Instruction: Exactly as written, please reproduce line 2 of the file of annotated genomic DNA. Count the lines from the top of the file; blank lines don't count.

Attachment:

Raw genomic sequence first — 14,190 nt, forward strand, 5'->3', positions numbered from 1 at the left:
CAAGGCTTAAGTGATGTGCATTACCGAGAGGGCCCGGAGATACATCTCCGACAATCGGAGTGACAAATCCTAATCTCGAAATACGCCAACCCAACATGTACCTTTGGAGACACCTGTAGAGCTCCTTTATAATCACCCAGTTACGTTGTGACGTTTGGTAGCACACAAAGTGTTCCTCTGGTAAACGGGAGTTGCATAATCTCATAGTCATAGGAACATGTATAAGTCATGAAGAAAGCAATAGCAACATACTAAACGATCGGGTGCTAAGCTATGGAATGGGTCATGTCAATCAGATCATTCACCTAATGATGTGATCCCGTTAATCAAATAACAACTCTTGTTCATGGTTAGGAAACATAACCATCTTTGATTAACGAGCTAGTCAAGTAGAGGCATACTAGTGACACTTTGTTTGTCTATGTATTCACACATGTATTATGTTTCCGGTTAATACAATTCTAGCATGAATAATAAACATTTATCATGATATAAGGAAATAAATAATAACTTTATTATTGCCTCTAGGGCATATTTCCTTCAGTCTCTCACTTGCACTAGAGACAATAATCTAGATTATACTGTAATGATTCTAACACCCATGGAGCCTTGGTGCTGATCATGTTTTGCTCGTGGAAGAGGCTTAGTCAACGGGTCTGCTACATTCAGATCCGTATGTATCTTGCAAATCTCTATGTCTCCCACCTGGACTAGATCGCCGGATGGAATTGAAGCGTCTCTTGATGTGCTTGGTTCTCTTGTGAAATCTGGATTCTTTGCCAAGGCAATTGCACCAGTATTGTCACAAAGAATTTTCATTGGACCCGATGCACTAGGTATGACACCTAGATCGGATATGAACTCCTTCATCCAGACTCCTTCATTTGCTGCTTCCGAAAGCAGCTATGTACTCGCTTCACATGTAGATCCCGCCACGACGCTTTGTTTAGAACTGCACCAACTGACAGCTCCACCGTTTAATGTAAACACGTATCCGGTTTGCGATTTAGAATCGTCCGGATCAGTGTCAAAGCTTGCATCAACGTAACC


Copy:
CAAGGCTTAAGTGATGTGCATTACCGAGAGGGCCCGGAGATACATCTCCGACAATCGGAGTGACAAATCCTAATCTCGAAATACGCCAACCCAACATGTACCTTTGGAGACACCTGTAGAGCTCCTTTATAATCACCCAGTTACGTTGTGACGTTTGGTAGCACACAAAGTGTTCCTCTGGTAAACGGGAGTTGCATAATCTCATAGTCATAGGAACATGTATAAGTCATGAAGAAAGCAATAGCAACATACTAAACGATCGGGTGCTAAGCTATGGAATGGGTCATGTCAATCAGATCATTCACCTAATGATGTGATCCCGTTAATCAAATAACAACTCTTGTTCATGGTTAGGAAACATAACCATCTTTGATTAACGAGCTAGTCAAGTAGAGGCATACTAGTGACACTTTGTTTGTCTATGTATTCACACATGTATTATGTTTCCGGTTAATACAATTCTAGCATGAATAATAAACATTTATCATGATATAAGGAAATAAATAATAACTTTATTATTGCCTCTAGGGCATATTTCCTTCAGTCTCTCACTTGCACTAGAGACAATAATCTAGATTATACTGTAATGATTCTAACACCCATGGAGCCTTGGTGCTGATCATGTTTTGCTCGTGGAAGAGGCTTAGTCAACGGGTCTGCTACATTCAGATCCGTATGTATCTTGCAAATCTCTATGTCTCCCACCTGGACTAGATCGCCGGATGGAATTGAAGCGTCTCTTGATGTGCTTGGTTCTCTTGTGAAATCTGGATTCTTTGCCAAGGCAATTGCACCAGTATTGTCACAAAGAATTTTCATTGGACCCGATGCACTAGGTATGACACCTAGATCGGATATGAACTCCTTCATCCAGACTCCTTCATTTGCTGCTTCCGAAAGCAGCTATGTACTCGCTTCACATGTAGATCCCGCCACGACGCTTTGTTTAGAACTGCACCAACTGACAGCTCCACCGTTTAATGTAAACACGTATCCGGTTTGCGATTTAGAATCGTCCGGATCAGTGTCAAAGCTTGCATCAACGTAACC